Goat Fell

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Goat Fell
Gaoda Bheinn
Goatfell from Brodick Harbour.jpg
Goat Fell as seen from Brodick harbour
Elevation 874 m (2,867 ft)
Prominence 874 m (2,867 ft)Ranked 16th in British Isles
Parent peak none - HP Arran
Listing Corbett, Marilyn, Hardy, council top (North Ayrshire), county top (Bute)
Location
Goat Fell is located in North Ayrshire
Goat Fell
Goat Fell
Isle of Arran, North Ayrshire, Scotland
OS grid NR991415
Coordinates 55°37′33.5″N 5°11′26″W / 55.625972°N 5.19056°W / 55.625972; -5.19056Coordinates: 55°37′33.5″N 5°11′26″W / 55.625972°N 5.19056°W / 55.625972; -5.19056
Topo map OS Explorer 361; Landrangers 62, 69

Goat Fell (marked as Goatfell by the Ordnance Survey; Scottish Gaelic: Gaoda Bheinn) is the highest point on the Isle of Arran. At 874 metres (2,866 ft), it is one of four Corbetts on the island. The mountain, along with nearby Brodick Castle, is now owned by the National Trust for Scotland.

The mountain was originally called 'Goat' as it had one goat living on the very top of it. However, on the 13th of September 1963 the goat was found dead at the bottom. It was later discovered that due to icy conditions the goat had lost it's balance and sadly fell off the mountain. Since that sad day in 1963 the mountain has now been called goat fell.

Ascent[edit]

Due to the popularity of "Scotland in miniature" (Arran), Goat Fell is a very popular peak and there are many possible routes of ascent, some of which may be combined with visits to the summits of other nearby peaks. The most commonly used route, a constructed path of just over 3 miles (5 km) in length, starts from near Brodick Castle in Cladach. Initially the path leads up through the forested grounds of the castle, passing many rhododendron bushes. At just under 1,000 ft (300 m) above sea level the path leaves the forestry, and the route continues through bare moorland, reaching the summit by way of the east ridge of the mountain. There is a viewpoint table at the summit: on a clear day Ireland may be seen.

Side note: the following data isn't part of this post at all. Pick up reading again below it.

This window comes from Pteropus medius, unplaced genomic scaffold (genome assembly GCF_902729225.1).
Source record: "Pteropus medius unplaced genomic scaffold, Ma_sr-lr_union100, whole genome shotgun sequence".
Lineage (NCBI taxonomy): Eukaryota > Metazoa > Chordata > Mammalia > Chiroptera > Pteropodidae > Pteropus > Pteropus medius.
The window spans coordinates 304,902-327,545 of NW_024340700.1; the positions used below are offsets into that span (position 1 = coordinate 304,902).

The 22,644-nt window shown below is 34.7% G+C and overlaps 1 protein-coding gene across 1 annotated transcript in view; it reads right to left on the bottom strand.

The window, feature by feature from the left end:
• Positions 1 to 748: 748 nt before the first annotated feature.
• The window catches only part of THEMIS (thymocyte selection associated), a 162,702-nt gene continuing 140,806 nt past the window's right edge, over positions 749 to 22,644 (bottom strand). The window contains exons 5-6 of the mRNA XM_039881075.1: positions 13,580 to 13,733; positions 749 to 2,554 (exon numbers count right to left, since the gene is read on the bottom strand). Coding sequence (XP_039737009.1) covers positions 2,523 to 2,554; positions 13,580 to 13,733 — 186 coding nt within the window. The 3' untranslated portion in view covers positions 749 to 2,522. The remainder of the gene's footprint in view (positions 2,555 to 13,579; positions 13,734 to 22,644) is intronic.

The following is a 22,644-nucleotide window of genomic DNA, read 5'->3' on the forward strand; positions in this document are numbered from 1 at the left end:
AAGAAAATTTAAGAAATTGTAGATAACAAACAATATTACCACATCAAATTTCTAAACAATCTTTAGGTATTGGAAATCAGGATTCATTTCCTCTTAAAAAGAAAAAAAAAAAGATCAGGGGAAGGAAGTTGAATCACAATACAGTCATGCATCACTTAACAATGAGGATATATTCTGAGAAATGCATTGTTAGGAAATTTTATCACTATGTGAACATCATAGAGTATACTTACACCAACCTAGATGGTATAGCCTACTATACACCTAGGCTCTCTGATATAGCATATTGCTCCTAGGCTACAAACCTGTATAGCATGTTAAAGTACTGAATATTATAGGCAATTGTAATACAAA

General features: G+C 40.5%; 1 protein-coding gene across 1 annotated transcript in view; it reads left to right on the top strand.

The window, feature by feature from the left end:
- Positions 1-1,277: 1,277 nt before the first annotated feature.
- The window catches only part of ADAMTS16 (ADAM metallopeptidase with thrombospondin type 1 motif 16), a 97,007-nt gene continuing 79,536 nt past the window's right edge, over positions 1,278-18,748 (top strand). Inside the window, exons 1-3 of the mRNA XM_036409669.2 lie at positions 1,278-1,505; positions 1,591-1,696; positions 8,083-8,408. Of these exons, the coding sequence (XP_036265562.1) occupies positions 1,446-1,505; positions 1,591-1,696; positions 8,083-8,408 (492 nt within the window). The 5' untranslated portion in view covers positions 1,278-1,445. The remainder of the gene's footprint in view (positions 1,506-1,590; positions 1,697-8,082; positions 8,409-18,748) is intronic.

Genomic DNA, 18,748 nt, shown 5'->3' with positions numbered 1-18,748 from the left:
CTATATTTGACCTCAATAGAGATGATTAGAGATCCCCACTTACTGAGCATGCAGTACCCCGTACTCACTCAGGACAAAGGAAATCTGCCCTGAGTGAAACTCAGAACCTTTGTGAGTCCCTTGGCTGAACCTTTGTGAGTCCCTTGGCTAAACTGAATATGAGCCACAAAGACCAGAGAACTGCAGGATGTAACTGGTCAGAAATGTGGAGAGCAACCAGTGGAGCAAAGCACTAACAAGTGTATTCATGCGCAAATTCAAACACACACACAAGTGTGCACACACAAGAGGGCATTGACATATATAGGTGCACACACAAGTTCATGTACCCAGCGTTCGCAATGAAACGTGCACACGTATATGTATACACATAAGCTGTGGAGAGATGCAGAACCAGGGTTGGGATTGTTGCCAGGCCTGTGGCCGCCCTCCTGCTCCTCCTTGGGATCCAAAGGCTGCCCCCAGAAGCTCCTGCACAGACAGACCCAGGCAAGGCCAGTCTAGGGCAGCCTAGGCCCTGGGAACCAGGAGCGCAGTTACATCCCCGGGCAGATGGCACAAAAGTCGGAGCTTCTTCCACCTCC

Goatfell summit on a clear day.

An alternative shorter and steeper route comes up from the village of Corrie. This route joins the main path on the east ridge. Goat Fell may also be climbed from the north, where it is linked by a ridge to the subsidiary top of North Goatfell, a point from which three ridges radiate. In addition to the ridge leading south to the main summit, there is a ridge heading northeast, providing some very easy scrambling as it passes over Cìoch na h-Òighe (the Young Maiden's Breast). Finally, the western ridge drops down to a bealach known as The Saddle, before climbing again towards the summit of Cìr Mhòr. The right-of-way between Glen Rosa and Glen Sannox passes over The Saddle.

It is also the historical scene of a murder that caused national controversy in July 1889 when John Laurie was convicted of killing Edwin Rose.[1]

References[edit]

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